NYC’s Mayor and Schools Chancellor hire each other’s girlfriends

When I was in high school, the best book I read was Plunkett of Tammany Hall, a brilliant book from 1905 relaying an interview with George Washington Plunkett, a stalwart of New York City’s corrupt City Hall. Memorably, Plunkett repeatedly denied wrongdoing, insisting only that “I seen my opportunity and I took it.” Those words seem to have guided New York City mayor Eric Adams and School Chancellor David Banks, neither of whom broke any laws by giving each other’s girlfriends high-paying jobs in city government.

The New York Post broke the story:

Schools Chancellor David Banks quietly promoted Mayor Adams’ girlfriend to a top job at the Department of Education, just months after Adams hired Banks’ girlfriend as a deputy mayor, The Post has learned.

Banks named Tracey Collins — Adams’ longtime partner and NYC’s unofficial First Lady — the DOE’s “senior advisor to the deputy chancellor of school leadership,” Desmond Blackburn. She started the new job in July, and got a giant, 23% raise to $221,597 a year, records show.

Hizzoner named Banks’ girlfriend, Sheena Wright, and four other women deputy mayors last Dec. 21. Deputy mayors made $251,982 in FY 21.

New York City law explicitly prohibits nepotism:

3.   No public servant shall use or attempt to use his or her position as a public servant to obtain any financial gain, contract, license, privilege or other private or personal advantage, direct or indirect, for the public servant or any person or firm associated with the public servant.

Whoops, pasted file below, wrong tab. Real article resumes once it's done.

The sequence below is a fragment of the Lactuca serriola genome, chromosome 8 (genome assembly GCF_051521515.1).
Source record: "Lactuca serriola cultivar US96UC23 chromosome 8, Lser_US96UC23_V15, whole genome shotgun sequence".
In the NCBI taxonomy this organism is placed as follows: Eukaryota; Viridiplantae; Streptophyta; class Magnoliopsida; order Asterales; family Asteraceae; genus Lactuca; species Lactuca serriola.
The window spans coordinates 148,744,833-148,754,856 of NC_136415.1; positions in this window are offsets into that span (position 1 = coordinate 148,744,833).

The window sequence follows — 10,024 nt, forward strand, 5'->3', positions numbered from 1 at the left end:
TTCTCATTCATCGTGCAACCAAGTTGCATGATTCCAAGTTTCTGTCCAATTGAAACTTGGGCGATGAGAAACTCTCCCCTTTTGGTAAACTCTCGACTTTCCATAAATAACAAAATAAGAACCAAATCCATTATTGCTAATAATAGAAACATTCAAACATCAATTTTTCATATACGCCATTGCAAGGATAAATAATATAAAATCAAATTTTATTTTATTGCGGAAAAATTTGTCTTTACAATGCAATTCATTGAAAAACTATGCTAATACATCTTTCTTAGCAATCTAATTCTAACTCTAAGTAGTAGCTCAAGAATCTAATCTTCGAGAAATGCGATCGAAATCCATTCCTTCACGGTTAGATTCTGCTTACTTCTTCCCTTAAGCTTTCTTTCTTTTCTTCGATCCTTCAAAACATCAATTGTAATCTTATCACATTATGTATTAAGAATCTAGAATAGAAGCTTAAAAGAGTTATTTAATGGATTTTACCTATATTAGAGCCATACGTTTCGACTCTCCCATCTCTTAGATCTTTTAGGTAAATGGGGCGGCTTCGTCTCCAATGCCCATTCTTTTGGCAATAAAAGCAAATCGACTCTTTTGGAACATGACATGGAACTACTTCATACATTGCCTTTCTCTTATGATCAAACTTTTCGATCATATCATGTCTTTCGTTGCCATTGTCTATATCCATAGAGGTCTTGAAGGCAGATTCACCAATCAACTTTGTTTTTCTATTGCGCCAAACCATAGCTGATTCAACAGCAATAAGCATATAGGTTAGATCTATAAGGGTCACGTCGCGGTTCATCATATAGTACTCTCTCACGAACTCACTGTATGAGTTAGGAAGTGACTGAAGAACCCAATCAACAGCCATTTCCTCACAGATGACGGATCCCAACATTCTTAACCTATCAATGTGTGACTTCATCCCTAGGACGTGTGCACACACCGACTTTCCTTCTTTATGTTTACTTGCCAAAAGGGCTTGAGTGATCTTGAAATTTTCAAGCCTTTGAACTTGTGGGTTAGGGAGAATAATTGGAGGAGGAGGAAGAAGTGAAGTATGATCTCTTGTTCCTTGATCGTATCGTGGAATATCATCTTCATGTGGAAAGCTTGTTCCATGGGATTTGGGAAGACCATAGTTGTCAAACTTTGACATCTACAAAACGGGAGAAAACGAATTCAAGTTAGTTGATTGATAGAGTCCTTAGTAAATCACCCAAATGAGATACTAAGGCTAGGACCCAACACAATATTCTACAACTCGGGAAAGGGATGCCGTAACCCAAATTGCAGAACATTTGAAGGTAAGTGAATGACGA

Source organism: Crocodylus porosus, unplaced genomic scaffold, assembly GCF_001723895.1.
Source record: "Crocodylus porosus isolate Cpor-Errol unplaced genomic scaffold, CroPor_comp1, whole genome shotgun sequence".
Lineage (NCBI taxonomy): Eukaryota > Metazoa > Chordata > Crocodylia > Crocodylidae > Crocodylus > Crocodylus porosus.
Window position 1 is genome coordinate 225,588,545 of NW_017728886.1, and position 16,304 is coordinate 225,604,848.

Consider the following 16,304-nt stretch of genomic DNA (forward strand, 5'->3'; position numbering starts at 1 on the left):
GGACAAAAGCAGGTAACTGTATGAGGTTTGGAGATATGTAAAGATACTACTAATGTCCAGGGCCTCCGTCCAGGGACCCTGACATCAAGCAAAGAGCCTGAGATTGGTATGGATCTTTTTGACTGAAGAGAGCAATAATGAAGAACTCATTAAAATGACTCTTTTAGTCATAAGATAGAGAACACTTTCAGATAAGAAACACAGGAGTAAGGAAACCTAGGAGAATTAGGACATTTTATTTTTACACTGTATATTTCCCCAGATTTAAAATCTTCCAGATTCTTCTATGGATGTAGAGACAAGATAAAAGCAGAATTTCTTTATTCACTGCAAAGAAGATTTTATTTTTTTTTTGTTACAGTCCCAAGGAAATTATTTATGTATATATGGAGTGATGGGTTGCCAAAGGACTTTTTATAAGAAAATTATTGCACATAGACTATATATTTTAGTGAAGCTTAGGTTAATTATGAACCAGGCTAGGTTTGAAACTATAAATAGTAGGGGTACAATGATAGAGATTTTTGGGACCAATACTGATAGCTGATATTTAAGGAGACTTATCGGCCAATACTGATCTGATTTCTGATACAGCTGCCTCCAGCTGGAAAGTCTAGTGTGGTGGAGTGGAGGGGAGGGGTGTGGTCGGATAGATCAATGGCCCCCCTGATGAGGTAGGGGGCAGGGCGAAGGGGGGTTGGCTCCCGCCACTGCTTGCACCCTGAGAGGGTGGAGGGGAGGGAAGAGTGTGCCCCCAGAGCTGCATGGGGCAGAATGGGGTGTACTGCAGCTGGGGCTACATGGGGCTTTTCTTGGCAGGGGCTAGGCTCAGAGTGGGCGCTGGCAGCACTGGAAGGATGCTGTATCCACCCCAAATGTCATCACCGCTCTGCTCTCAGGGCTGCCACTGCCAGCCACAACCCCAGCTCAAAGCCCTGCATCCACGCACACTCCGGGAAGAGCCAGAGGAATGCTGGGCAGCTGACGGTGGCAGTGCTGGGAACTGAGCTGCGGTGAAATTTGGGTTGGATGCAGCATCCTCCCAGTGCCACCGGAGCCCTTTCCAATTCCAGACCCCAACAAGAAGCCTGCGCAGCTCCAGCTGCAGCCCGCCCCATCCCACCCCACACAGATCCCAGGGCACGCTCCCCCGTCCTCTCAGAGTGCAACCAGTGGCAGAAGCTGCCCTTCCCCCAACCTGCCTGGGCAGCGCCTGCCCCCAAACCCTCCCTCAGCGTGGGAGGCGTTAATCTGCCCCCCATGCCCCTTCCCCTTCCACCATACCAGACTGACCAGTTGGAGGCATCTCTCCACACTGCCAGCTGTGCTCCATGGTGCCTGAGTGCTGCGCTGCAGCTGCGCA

Those rules haven’t prevented previous New York politicos from family members into important positions. The problem was that they couldn’t figure out how to get the city to pay for the work those family members did. For example, former New York City mayor Bill de Blasio complained that the city’s nepotism laws prevented him from paying his wife for her valuable (to him) services.

Image: Eric Adams and David Banks (edited). YouTube screen grab.

Adams and Banks figured out how to overcome that problem. The beauty of what they did is that neither gave his own girlfriend a job. So, technically speaking, neither used his position “to obtain any financial gain...for...any person...associated with the public servant.” When Adams gave Banks’ girlfriend a $251,982 job, she was not connected with him; likewise, when Banks gave Adams’s girlfriend a $221,597 job, no one could claim that the two had a relationship.

Both men walk honorably in the footsteps of their Tammany Hall forebearers, seeing their opportunities and taking them. Since I don’t live in New York City and I’m not footing the bill for this kind of thing, I can even applaud their initiative and creativity. I wonder, though, how New York City residents feel right now. 

If you experience technical problems, please write to